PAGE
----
Hillcrest and St. Francis Cemeteries

Just to the south of Harrington proper is the Hillcrest and St. Francis cemeteries, which are owned and maintained by the city. The Hillcrest grounds were designated and purchased as a cemetery in 1898 with the death and burial of Georgia May Bethel, the 13 year old daughter of Charlie and Belle. Georgia had contracted diphtheria, and she was the Bethels only child; they later left their ranch and built a Spanish style home on first street. Prior to this there had been an unofficial cemetery outside of town whose inhabitants were later exhumed and re-interred at Hillcrest. The St Francis cemetery was originally maintained by the St. Francis of Assisi Catholic church but with the decline of the town transferred to the city.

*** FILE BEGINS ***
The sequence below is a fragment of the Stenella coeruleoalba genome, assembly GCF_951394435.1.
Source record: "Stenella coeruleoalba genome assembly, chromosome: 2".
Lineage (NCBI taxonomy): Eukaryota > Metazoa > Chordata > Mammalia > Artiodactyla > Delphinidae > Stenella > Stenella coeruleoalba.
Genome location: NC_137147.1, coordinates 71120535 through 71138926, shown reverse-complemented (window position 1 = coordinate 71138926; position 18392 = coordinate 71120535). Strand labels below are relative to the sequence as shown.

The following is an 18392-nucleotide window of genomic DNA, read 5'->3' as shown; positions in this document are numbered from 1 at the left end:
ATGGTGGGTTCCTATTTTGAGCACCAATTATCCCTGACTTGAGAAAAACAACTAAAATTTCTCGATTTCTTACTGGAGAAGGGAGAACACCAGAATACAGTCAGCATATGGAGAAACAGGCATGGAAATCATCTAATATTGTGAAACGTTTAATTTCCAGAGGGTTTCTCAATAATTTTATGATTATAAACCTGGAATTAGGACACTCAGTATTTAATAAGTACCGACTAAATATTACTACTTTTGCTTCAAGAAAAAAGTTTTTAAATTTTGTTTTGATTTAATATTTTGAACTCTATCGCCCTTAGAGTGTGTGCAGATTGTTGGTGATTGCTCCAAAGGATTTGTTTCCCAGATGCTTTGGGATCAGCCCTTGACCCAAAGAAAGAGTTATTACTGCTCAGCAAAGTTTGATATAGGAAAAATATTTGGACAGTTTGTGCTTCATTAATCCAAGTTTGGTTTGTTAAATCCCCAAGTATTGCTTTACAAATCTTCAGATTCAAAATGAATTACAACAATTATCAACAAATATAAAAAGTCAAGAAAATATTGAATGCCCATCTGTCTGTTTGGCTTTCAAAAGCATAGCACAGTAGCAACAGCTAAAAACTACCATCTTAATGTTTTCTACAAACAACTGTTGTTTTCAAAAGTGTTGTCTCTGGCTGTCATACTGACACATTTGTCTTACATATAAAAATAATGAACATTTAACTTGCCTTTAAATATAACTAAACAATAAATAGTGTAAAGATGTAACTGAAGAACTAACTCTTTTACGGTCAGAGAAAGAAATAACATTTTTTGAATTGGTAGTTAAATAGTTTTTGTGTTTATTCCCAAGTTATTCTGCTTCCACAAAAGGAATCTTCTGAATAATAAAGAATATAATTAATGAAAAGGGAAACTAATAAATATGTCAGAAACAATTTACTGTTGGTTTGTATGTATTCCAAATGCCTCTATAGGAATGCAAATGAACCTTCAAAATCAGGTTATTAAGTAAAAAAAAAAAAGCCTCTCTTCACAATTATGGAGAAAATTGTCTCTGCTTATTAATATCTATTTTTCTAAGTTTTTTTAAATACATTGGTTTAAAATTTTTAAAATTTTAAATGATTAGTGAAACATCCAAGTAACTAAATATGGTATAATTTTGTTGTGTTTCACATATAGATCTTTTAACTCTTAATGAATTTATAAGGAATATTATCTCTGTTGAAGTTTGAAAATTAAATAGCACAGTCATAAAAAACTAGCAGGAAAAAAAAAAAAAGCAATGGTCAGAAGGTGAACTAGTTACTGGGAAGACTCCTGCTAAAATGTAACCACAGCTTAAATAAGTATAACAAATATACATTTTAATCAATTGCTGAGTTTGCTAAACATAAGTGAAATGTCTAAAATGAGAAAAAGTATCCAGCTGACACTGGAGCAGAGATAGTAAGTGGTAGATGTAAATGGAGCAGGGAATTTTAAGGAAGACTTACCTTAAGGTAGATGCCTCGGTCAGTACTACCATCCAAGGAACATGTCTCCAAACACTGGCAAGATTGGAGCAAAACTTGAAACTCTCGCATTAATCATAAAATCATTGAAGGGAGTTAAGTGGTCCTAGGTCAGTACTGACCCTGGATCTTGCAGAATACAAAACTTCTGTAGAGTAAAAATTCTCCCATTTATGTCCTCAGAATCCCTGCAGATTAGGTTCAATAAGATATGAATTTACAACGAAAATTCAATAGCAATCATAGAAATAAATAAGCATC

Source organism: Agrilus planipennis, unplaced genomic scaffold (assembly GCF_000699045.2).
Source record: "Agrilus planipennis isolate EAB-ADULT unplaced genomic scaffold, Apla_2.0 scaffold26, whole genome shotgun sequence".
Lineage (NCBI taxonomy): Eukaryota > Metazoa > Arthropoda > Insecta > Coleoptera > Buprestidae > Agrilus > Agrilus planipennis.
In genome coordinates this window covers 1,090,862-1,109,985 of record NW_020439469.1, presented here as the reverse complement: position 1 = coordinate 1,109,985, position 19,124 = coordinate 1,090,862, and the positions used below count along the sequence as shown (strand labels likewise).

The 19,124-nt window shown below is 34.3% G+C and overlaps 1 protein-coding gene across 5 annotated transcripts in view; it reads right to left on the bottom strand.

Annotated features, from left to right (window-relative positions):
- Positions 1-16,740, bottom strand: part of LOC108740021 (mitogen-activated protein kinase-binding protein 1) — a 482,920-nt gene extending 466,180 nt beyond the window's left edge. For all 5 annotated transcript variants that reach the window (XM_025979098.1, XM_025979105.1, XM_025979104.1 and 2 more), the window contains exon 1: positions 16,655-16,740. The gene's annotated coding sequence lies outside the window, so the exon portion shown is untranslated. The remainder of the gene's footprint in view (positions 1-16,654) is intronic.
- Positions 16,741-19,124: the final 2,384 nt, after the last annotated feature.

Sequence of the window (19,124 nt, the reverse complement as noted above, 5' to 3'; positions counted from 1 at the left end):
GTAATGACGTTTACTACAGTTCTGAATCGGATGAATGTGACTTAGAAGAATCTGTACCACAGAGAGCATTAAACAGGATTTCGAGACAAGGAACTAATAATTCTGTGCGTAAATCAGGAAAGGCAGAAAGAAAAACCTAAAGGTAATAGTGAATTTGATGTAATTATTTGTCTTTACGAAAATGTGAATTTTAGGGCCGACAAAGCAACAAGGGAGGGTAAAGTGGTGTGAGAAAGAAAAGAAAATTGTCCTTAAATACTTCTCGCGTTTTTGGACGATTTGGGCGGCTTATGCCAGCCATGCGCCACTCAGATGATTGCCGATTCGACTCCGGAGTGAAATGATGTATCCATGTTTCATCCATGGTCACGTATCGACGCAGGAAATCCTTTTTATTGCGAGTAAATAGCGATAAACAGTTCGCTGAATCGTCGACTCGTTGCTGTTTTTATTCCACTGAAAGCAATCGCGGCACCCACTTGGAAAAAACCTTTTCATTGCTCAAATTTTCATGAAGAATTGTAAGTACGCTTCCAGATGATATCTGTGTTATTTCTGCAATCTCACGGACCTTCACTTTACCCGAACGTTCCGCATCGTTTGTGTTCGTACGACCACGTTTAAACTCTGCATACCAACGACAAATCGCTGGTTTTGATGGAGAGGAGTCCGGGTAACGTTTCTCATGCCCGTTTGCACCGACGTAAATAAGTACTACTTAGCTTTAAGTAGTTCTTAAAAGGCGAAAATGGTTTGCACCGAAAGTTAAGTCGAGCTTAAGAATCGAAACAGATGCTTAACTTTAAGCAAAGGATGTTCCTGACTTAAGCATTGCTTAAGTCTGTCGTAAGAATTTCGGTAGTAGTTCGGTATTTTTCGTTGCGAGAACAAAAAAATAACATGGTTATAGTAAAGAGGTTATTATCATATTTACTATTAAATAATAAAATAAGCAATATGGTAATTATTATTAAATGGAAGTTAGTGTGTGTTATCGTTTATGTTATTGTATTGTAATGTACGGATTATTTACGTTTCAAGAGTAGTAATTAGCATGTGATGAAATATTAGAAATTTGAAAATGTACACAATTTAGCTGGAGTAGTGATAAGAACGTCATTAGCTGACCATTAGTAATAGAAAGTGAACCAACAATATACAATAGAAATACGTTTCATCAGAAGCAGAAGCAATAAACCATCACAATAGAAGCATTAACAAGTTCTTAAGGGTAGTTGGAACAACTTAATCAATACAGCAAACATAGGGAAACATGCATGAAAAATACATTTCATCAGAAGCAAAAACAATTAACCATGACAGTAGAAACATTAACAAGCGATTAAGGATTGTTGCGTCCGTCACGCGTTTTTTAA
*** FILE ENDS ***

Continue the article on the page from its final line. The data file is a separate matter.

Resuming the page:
Situated on a slight hill with ample trees for shade and windbreak it is a very tranquil resting place. There are headstones of all shapes, sizes and material that despite age have been well maintained. With old interspersed with new, as the plots are situated by family not date. The obvious wealth that the wheat fields yield can be seen when looking at the quality and ornate markers to families and individuals.

Scattered records shed light on two interesting inhabitants of the cemetery. First is Naomi Trumble who at the age of 25 was committed to the Medical Lake Insane Asylum in 1885 and then again in 1886. She would remain there until her death in 1928. Then there is poor misguided William Trumble who in 1886 was only 18 when first accused of horse theft. He died in 1888 of unknown causes. You will also find the inventor and maker of the Harrington harvester among the headstones. Charles Erich half of Dunning and Erich who for 13 years manufactured the harvester before a fire destroyed their factory including all foundry moulds.